Fly-bys flock to India

Feeding birds in Kerala

Lesser Sand Plover, Kentish Plover, Grey Plover, Common Sandpiper, Curlew Sandpiper, Ruddy Turnstone and Whimbrel seen at Ezhara Beach, Kerala 21 November 2014

Grey Plover, Kerala

Grey Plover, Kerala

‘You’ve probably seen the Grey Plover (Pluvialis squatarola) and not paid it any attention. Singly or in little flocks, these little birds stroll on sandy beaches looking for tiny nibbles in the sand. Every winter, they arrive in droves to the coast of Kerala…’

 Text and image at


Ringed plover by a water’s edge

They sprint eight feet and –

stop. Like that. They

sprintayard (like that) and


They have no acceleration

and no brakes.

Top speed’s their only one.

They’re alive – put life

through a burning-glass, they’re

its focus – but they share

the world of delicate clockwork.

In spasmodic

Indian file

they parallel the parallel ripples.

When they stop

they, suddenly,

are gravel.

by Norman MacCaig

Fishing people in Kerala


 Image at

Watch traditional fishing in Kerala


Nightflights in Mussoorie

Moths migrate along mountains:

Death's-head Hawkmoth in Mussoorie

Death’s-head Hawkmoth in Mussoorie

Photo by Peter Smetacek

Markers of climate change:

Almost eighty years after the first hawkmoth survey in Mussoorie, a second seeks to compare information. Lepidopterist Peter Semtacek wonders if warmer, wetter winters – which mean moister soil for the moths’ pupation period – are enabling moths to migrate west along the Himalayan foothills.

Read more at and

Listen and watch Peter’s TedX talk at

smetacek roof of world

Butterflies on the Roof of the World, Peter Smetacek, Aleph Books 2012

the lesson of the moth

i was talking to a moth
the other evening
he was trying to break into
an electric light bulb
and fry himself on the wires

why do you fellows
pull this stunt i asked him
because it is the conventional
thing for moths or why
if that had been an uncovered
candle instead of an electric
light bulb you would
now be a small unsightly cinder
have you no sense

plenty of it he answered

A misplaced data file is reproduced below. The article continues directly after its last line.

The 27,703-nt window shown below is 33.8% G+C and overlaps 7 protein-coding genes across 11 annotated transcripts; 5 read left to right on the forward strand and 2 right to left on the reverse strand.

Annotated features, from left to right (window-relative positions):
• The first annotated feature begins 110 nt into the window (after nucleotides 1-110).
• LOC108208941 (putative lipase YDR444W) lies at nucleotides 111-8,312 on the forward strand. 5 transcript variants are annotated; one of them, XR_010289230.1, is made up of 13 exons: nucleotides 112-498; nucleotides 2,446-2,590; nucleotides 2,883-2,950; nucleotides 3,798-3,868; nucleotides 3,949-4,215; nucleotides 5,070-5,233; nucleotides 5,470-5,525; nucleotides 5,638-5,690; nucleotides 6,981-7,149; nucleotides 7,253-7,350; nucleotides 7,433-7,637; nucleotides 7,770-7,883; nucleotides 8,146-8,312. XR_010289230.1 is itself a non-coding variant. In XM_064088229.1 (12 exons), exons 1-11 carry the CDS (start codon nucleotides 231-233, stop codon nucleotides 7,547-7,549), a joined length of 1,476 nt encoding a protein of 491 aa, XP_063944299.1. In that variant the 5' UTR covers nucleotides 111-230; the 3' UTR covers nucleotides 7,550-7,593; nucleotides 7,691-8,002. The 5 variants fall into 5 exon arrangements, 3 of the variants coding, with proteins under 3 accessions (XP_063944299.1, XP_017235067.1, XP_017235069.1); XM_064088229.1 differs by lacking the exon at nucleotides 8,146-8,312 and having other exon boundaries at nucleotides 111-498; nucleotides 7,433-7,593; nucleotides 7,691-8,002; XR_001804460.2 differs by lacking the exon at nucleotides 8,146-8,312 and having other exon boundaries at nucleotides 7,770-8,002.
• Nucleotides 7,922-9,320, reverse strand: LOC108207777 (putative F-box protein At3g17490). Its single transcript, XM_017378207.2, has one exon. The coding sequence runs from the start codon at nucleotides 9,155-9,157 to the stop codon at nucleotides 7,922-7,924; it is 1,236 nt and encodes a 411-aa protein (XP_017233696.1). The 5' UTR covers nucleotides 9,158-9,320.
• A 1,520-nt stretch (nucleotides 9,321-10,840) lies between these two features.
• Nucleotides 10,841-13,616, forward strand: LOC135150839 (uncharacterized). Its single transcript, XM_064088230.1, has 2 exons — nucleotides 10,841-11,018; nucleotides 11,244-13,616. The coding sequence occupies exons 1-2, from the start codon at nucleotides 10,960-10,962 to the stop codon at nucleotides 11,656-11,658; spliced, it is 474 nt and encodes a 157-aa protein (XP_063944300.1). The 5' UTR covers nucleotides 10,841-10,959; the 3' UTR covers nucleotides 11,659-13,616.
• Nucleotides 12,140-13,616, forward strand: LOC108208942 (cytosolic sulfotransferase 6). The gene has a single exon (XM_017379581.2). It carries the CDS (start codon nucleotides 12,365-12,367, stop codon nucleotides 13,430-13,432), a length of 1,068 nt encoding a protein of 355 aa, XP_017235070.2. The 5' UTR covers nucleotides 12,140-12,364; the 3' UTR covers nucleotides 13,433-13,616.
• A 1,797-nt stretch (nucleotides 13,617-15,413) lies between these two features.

but at times we get tired
of using it
we get bored with the routine
and crave beauty
and excitement
fire is beautiful
and we know that if we get
too close it will kill us
but what does that matter
it is better to be happy
for a moment
and be burned up with beauty
than to live a long time
and be bored all the while
so we wad all our life up
into one little roll
and then we shoot the roll
that is what life is for
it is better to be a part of beauty
for one instant and then cease to
exist than to exist forever
and never be a part of beauty
our attitude toward life
is come easy go easy
we are like human beings
used to be before they became
too civilized to enjoy themselves

and before i could argue him
out of his philosophy
he went and immolated himself
on a patent cigar lighter
i do not agree with him
myself i would rather have
half the happiness and twice
the longevity

but at the same time i wish
there was something i wanted
as badly as he wanted to fry himself

by Don Marquis (1878-1937)

Listen to the poem:

Flightpaths in the foothills

Flightpathproject is in India, heading up into the foothills of the Himalayas as winter altitudinal migrants head down:

transcend topography

by Nawang Norbu & Sherub; see


Early birds:

Maroon oriole

Maroon oriole

In early November, an early Maroon oriole in Landour, Uttarakhand.

Image at

Even earlier birds:

Hume's Nests and Eggs of Indian Birds

Hume’s Nests and Eggs of Indian Birds, 2nd edition, 1889

For more about this extraordinary Victorian ornithologist:

Image of the volumes is courtesy of the equally extraordinary Maria Brothers, booksellers since 1946 in Shimla, Himachal Pradesh

Maria Brothers Booksellers

Maria Brothers Booksellers

To hear an Oriole sing

To hear an Oriole sing
May be a common thing—
Or only a divine.

It is not of the Bird
Who sings the same, unheard,
As unto Crowd—

The Fashion of the Ear
Attireth that it hear
In Dun, or fair—

So whether it be Rune,
Or whether it be none
Is of within.

The “Tune is in the Tree—”
The Skeptic—showeth me—
“No Sir! In Thee!”

by Emily Dickinson